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CAN seeks religious, traditional leaders’ involvement in fight against gender violence



Shun politicians who may want to use you, CAN President tells Nigerian youths

The Christian Association of Nigeria (CAN) has called for direct involvement of religious and traditional leaders in tackling the rising cases of rapes and other forms of violence against women in the country.

The President, CAN, Rev. Samson Ayokunle, made the call in Abuja during the launch of the 16 Days of Activism Against Gender-Based Violence in Nigeria, organised by CAN and the All-Africa Conference of Churches (AACC).

Ayokunle stressed that political leaders, religious leaders and all stakeholders should be more involved in addressing the needs of women and child survivors, including interventions to disrupt the gender-based violence cycle.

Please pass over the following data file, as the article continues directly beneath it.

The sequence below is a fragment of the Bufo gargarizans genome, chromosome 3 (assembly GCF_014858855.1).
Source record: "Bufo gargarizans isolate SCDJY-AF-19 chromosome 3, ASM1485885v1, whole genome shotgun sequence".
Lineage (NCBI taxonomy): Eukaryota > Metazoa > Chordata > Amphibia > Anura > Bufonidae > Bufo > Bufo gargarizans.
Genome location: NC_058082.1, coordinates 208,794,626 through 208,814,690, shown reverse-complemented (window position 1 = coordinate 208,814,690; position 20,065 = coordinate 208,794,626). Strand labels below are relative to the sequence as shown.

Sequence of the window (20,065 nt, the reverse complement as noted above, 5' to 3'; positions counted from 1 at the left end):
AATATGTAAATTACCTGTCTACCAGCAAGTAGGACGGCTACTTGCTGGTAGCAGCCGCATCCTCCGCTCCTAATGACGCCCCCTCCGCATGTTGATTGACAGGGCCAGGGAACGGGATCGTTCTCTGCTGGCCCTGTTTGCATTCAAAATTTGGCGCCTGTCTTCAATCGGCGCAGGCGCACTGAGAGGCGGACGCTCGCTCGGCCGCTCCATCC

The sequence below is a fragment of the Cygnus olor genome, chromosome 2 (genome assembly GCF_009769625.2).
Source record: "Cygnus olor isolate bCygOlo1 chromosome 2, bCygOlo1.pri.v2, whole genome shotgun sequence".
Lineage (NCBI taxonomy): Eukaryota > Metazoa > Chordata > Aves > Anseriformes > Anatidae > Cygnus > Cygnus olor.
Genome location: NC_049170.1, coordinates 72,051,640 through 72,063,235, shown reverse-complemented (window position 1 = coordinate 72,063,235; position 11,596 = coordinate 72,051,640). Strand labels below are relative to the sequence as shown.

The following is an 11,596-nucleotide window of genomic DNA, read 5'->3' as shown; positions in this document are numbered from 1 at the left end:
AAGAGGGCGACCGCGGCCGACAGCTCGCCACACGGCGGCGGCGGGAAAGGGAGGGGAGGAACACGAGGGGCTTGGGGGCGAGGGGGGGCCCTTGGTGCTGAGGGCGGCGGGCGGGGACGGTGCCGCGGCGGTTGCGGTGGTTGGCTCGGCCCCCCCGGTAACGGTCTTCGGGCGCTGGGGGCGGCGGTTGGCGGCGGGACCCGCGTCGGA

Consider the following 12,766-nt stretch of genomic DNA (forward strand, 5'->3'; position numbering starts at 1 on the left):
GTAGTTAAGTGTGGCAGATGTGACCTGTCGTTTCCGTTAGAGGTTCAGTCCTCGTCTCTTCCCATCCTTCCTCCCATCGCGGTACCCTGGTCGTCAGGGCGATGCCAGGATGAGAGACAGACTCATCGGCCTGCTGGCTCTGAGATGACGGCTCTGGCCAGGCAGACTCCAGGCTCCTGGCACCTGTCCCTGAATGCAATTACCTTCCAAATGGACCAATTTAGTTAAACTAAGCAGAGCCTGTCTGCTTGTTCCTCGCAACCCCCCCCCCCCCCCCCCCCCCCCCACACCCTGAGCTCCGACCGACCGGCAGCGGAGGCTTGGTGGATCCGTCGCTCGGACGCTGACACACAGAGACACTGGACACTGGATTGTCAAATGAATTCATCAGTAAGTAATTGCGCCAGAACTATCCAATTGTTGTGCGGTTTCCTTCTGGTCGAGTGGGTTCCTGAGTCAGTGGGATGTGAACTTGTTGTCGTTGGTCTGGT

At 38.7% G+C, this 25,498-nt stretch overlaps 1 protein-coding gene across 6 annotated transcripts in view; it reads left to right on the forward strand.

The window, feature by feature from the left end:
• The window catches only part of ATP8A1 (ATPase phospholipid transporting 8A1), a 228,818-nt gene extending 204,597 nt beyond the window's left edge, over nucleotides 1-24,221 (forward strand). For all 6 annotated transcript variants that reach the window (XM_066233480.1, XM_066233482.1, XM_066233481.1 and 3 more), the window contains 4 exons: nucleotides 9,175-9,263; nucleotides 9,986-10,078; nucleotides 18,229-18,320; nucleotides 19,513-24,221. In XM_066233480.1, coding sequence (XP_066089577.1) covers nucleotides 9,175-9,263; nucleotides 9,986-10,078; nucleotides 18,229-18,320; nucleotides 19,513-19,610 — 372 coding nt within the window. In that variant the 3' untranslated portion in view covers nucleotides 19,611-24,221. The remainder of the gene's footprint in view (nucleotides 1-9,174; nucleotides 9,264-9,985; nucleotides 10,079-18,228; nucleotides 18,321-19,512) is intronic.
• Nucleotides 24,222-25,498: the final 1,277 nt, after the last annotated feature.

He expressed displeasure that gender-based violence had assumed a disturbing dimension in the country.

The cleric thus said there was the need to scale up prevention efforts to address unequal gender power relations as a root cause of gender-based violence.

He, however, noted that there was also an alarming rate of cases of gender-based violence going on in the religious circles, involving religious leaders as perpetrators.

According to him, increased stress, lack of basic needs and disagreements on how household resources, such as food, are managed can increase domestic violence.

“Higher levels of food insecurity and hunger can lead women or men to exchange food for sex.

“The evil of gender-based violence is also being perpetrated against the male, especially the boy child.

“Gender-based violence hinders progress toward comprehensive security for all.

“It does not only affect the personal safety and security of its victims, but can also prevent them from being active members of society or from using their skills and knowledge to their full potential,” he said.

Ayokunle urged governments, faith leaders and civil society organisations to collaborate in designating safe spaces, both physical and online, for women where they could report abuse without alerting perpetrators, including in pharmacies or via digital platforms.

Jessica Onyegbula

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